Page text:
However, as you might have already known, this method will not always work. Don’t lose hope just yet! We still have seven techniques for you to try out.

 

Method #2: Dishwashing Liquid

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Don’t put your dishwashing liquid away just yet. You could use it in this method.

With this one, what you want to do is fill your sink, a pail, or anything similar with some hot water. After that, put a generous amount of dishwashing liquid in it and put the stove drip pans. Let them soak for a few minutes.

Whatever was on your drip pans should be coming off while the pans were in the soapy water. However, if there is still some stuck-on food there, you might want to scrub that off with some scrubbing foam.

We recommend something like Dawn for this job.

 

Method #3: Dishwashing Liquid and Baking Soda

clean stove drip pans

Now, if the above method still did not work, you might want to employ the help of the trusty ole baking soda.

Start by mixing some dishwashing liquid with some baking soda. You want the ratio to be 1:1. You would end up with something that’s like paste or frosting. After that, you want to apply a generous amount of the mixture on the stove drip pans.

Next, you want to let your stove drip pans sit with the mixture for some time. Some people like using plastic bags or zip locks for this step. However, it is optional. If you want, just leave them in a place where they won’t be a bother to anyone. After an hour or so, wash your drip pans. Scrub away if some food is still stuck in there.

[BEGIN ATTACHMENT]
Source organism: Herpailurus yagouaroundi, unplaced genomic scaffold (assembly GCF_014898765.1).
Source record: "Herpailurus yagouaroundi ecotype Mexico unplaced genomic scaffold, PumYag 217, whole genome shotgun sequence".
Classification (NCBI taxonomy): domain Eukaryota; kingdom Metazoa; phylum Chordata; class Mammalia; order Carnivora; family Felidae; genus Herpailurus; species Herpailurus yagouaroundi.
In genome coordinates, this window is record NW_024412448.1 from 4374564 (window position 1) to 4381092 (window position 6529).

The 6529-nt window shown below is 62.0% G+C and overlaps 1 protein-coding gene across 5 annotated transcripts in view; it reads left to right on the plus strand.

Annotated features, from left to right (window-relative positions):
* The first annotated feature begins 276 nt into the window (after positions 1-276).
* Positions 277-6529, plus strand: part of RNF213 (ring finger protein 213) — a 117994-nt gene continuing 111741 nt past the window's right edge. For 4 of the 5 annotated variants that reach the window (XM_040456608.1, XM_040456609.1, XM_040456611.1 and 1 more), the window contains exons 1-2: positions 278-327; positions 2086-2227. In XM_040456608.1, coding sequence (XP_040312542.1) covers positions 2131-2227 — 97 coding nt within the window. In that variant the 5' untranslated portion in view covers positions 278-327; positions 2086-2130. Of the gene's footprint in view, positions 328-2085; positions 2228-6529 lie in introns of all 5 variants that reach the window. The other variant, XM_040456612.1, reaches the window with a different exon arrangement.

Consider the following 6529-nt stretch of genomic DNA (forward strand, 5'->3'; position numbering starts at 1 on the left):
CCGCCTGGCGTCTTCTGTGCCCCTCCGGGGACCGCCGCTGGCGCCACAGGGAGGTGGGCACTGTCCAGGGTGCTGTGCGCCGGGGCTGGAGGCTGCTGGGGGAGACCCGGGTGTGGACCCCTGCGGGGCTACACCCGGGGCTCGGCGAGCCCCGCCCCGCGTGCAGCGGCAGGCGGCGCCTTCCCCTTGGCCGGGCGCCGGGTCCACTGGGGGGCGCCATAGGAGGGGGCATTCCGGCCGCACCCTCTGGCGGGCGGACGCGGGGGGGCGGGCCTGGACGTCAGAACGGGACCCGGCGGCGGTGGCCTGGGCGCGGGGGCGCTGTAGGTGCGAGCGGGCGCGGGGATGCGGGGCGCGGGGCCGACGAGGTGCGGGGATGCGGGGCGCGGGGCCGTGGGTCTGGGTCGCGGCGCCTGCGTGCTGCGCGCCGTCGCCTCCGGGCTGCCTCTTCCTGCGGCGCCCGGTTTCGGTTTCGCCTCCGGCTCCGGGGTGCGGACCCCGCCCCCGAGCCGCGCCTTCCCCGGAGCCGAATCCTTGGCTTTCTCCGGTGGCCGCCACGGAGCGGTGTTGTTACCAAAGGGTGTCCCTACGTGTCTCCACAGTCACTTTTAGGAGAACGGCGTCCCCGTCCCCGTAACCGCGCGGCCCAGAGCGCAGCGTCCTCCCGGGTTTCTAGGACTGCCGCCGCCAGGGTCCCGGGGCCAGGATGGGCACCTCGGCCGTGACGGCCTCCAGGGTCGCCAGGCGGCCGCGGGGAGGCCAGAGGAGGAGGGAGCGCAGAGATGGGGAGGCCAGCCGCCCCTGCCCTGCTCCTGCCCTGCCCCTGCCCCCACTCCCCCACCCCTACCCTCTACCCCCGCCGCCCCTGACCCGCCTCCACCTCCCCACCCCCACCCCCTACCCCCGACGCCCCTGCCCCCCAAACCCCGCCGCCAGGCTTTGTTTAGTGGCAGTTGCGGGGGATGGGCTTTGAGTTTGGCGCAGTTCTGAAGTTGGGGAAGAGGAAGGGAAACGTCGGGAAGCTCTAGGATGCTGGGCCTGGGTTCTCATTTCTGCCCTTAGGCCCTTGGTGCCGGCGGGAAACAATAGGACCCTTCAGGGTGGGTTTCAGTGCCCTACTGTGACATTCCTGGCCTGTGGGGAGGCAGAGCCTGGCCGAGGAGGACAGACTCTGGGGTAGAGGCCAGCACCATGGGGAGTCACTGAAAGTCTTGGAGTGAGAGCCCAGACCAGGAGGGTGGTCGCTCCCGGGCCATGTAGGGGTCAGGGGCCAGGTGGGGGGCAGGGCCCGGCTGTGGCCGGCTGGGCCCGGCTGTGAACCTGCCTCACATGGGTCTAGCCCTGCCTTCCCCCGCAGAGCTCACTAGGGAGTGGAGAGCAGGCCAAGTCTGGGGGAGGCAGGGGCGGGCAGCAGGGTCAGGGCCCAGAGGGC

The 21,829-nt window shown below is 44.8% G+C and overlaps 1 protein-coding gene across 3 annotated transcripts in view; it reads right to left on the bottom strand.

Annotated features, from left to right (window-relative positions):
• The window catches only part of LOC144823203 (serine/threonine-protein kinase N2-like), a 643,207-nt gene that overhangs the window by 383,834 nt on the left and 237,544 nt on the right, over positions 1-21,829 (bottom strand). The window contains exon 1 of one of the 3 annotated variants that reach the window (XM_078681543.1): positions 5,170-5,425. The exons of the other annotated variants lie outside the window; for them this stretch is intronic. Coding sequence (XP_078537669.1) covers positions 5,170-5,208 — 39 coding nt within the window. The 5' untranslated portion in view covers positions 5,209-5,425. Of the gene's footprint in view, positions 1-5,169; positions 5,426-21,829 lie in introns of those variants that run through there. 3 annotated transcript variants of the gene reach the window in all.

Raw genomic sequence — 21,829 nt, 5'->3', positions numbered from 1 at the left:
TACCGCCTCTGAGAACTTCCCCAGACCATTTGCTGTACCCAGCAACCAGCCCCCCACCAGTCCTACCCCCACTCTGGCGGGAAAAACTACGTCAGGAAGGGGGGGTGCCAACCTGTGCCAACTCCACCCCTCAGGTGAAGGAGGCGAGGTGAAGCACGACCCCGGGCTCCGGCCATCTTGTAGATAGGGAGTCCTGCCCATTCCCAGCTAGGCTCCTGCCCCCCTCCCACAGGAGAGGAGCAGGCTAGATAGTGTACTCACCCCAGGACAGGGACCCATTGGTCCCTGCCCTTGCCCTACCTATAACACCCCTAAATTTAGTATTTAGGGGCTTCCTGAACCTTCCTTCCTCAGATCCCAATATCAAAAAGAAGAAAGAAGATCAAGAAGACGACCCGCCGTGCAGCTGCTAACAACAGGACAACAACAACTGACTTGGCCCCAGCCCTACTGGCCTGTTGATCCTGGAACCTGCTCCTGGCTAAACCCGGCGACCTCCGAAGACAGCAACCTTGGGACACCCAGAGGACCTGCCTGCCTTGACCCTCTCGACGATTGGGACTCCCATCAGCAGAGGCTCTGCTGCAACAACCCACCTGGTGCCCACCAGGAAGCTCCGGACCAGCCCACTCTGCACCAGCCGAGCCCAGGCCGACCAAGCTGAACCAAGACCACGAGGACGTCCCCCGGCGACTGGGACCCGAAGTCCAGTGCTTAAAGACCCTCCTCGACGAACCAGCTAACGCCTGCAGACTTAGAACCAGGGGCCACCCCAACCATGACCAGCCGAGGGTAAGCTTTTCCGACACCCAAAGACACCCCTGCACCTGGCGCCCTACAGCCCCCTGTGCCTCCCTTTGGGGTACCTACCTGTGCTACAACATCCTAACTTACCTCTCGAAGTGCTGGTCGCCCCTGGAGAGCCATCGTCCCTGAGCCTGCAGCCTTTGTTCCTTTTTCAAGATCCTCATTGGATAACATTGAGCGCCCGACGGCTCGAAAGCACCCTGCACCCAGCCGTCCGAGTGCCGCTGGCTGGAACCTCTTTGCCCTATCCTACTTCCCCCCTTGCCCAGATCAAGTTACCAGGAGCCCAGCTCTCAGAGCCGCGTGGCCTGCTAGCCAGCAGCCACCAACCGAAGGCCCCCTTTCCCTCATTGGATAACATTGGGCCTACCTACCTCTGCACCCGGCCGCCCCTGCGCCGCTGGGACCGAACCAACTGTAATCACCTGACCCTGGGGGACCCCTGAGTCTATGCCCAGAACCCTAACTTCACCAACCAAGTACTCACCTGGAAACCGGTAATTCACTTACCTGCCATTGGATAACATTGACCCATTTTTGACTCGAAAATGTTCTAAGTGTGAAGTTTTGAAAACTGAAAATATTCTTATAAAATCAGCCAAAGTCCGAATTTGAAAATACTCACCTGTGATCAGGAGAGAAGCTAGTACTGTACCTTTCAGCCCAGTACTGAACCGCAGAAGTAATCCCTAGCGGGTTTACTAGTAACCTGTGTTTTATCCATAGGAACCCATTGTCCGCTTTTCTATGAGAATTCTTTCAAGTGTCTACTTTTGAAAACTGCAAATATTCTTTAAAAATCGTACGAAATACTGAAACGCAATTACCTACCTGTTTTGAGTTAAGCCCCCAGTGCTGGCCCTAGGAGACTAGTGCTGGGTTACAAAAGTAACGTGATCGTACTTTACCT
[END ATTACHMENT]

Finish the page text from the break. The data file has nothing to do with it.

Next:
Method #4: Vinegar and Baking Soda

how to clean stove burner pans

Okay, maybe that still didn’t do the trick. Well, it might be time to bring out the cleaning duo – vinegar and baking soda.

First, fill a sink or a basin with some hot water. After that, you want to let your stove drip pans sit there for some time. When the water cools down, drain.

Next, soak the pans in vinegar and let them sit there for at least around half an hour. Then, get some baking soda and work them on the problem areas. Now, the vinegar and baking soda mixture could irritate your skin. Whether you plan on using your hands or a scrubber for this, we recommend wearing some gloves.